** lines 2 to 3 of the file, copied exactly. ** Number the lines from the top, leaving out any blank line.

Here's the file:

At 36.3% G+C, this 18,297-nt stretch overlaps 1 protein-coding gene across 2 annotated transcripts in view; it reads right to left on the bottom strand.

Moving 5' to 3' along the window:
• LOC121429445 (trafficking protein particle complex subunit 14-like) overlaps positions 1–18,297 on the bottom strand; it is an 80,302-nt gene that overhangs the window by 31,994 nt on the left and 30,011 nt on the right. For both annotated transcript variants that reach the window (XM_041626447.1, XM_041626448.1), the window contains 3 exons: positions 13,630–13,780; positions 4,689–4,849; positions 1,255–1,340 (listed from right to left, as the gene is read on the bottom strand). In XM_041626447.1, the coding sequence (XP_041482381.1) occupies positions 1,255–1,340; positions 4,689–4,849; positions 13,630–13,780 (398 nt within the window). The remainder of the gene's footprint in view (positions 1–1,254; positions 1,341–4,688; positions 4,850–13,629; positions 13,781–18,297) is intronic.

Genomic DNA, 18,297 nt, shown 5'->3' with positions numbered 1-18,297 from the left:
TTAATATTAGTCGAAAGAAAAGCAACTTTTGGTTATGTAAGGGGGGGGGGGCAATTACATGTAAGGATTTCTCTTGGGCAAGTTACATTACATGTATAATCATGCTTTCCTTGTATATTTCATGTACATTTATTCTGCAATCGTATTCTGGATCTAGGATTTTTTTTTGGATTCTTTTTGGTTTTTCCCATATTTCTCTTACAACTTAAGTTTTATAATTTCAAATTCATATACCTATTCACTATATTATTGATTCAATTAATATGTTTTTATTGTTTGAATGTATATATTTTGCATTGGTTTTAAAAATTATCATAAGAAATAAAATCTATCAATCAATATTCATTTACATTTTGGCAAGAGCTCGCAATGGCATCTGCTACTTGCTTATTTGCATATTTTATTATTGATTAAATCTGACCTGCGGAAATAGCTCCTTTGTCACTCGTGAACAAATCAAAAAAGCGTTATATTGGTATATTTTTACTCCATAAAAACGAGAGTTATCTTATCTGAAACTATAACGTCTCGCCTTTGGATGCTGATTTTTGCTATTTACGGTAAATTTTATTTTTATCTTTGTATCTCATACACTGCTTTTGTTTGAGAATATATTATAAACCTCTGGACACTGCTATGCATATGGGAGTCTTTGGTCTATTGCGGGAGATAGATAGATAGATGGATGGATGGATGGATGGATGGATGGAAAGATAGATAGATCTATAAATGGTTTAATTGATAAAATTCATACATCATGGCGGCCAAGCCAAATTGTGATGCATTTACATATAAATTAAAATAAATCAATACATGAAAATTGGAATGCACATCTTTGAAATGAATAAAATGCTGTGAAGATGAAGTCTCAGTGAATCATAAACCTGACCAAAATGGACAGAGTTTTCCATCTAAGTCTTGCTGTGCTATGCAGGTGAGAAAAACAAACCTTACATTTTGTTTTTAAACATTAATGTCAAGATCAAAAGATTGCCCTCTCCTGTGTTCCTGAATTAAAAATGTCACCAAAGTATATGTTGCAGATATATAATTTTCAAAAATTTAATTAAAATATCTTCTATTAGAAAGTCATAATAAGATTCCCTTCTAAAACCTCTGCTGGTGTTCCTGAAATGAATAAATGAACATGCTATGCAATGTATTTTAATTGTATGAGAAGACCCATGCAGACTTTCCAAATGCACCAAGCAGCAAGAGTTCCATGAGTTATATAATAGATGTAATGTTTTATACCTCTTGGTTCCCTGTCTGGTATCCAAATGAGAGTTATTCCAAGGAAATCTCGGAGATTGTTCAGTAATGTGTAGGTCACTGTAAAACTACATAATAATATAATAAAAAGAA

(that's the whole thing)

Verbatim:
Moving 5' to 3' along the window:
• LOC121429445 (trafficking protein particle complex subunit 14-like) overlaps positions 1–18,297 on the bottom strand; it is an 80,302-nt gene that overhangs the window by 31,994 nt on the left and 30,011 nt on the right. For both annotated transcript variants that reach the window (XM_041626447.1, XM_041626448.1), the window contains 3 exons: positions 13,630–13,780; positions 4,689–4,849; positions 1,255–1,340 (listed from right to left, as the gene is read on the bottom strand). In XM_041626447.1, the coding sequence (XP_041482381.1) occupies positions 1,255–1,340; positions 4,689–4,849; positions 13,630–13,780 (398 nt within the window). The remainder of the gene's footprint in view (positions 1–1,254; positions 1,341–4,688; positions 4,850–13,629; positions 13,781–18,297) is intronic.